Monday, July 19, 2010

George Stephenson: Rocket Man of the Rainhill Trials

In 1829, with the Liverpool-Manchester Railway line nearing completion, the railway engineers settled on a contest to see what kind of steam engine -- stationary or locomotive -- would be best suited to traversing the recently completed rail line. To get the best contenders out on the field, the Railway Company charged with constructing the line settled on holding a contest. A sum of GBP500 was settled on as the prize, and the Railway Company was astounded to receive thousands of suggestions from around the globe.

Only 5 of these suggestions would eventually take the field, as every other potential competitor was eliminated due to the rigorous requirements of the trials themselves. This competition at Rainhill, roughly nine miles out from Liverpool, changed transportation as we know it today, and forever solidified that locomotives were the best form of motive power on the railways.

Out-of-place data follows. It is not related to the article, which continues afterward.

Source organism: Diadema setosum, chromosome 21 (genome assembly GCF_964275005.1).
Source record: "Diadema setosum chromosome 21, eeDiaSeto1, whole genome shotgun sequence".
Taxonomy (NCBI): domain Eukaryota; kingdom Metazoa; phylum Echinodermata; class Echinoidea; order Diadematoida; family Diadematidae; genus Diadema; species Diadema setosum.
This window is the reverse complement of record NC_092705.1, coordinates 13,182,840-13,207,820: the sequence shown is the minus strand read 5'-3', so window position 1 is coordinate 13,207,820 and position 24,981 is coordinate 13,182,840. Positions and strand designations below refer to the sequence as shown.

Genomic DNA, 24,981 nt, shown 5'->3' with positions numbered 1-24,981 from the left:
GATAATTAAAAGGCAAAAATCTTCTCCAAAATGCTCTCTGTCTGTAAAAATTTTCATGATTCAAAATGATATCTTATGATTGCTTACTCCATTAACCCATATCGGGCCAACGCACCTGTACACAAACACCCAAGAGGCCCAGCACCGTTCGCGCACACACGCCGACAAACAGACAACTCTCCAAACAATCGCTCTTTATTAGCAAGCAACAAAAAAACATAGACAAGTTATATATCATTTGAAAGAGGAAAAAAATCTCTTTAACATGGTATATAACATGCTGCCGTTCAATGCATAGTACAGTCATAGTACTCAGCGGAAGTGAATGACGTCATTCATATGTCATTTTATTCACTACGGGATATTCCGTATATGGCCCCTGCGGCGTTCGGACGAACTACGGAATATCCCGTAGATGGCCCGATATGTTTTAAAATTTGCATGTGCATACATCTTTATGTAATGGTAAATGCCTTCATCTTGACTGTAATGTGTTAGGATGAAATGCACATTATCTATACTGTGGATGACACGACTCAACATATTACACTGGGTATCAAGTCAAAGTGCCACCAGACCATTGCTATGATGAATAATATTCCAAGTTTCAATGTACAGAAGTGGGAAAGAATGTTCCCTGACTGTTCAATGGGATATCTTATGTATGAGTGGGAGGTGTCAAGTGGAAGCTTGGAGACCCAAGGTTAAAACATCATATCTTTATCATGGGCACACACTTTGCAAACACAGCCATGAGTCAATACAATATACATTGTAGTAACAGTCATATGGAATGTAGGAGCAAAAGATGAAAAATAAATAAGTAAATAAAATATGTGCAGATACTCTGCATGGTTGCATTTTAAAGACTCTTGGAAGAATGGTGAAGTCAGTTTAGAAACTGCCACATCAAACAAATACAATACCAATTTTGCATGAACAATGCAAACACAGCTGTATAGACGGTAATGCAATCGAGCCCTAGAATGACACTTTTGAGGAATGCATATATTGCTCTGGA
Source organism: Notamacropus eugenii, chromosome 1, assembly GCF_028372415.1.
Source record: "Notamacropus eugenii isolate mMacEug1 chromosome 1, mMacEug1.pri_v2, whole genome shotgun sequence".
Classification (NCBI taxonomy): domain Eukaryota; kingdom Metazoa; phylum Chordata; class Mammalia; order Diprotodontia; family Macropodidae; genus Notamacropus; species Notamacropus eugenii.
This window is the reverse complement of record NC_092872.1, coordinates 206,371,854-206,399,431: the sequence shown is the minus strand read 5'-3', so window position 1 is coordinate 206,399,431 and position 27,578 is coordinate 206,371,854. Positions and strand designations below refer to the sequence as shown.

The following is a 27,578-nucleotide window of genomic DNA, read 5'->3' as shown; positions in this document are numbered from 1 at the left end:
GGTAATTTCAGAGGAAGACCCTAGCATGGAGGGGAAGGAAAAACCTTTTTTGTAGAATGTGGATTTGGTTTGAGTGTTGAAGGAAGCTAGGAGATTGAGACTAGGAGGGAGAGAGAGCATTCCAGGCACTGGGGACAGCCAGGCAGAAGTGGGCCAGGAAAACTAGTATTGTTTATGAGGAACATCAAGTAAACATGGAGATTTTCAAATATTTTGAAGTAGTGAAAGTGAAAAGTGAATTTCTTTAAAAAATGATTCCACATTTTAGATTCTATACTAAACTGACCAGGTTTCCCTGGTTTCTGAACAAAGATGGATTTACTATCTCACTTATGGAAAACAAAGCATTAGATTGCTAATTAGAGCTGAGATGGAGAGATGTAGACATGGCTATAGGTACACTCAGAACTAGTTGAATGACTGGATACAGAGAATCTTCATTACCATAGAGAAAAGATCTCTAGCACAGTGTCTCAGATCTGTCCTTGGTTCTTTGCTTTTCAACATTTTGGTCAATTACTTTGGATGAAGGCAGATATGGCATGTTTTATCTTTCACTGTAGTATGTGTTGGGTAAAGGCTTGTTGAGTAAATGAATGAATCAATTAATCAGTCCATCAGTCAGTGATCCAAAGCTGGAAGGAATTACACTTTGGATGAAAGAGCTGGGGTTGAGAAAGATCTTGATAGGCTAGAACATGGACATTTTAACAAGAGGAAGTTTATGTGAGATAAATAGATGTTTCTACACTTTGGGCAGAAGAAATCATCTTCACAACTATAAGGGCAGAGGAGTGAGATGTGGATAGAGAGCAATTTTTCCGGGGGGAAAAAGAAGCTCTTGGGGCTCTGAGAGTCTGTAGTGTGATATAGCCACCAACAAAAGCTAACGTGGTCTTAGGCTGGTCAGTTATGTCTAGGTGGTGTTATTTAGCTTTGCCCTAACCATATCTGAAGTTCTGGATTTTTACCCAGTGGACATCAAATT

The competitors consisted of a machine that used horses on a sort of treadmill and four different kinds of locomotives (image at right). One of those locomotives was the Rocket, the creation of George Stephenson -- a former mine engineer that had spent the past 16 years working on all manner of steam engines. Stephenson had already gained fame as the designer of the Stockton-Darlington Railway line, which began operations in 1825.

It should come as no surprise then that George Stephenson's Rocket won the day at Rainhill. This victory over the horse-drawn machine and the other locomotives solidified Stephenson's prominence among the railway engineers; not to mention helped precipitate a veritable explosion in railways throughout England.

By the time Queen Victoria took the throne in 1837, there were 80 railway companies operating throughout the countryside. This railway boom resulted in 1,000 miles of track being laid in a single year. The first great Railway Boom was on.

Next week: Innovations that made the railways possible.


L. T. Host said...

Ah, to be a businessman in the time of the great revolutions in industry... I'm reading a bio of WR Hearst right now and I'm totally fascinated by both the ingenuity and seeming ease (only in comparison to today) of making a fortune back then.

Susan Kaye Quinn said...

Sweet! Man, I love those pictures. :)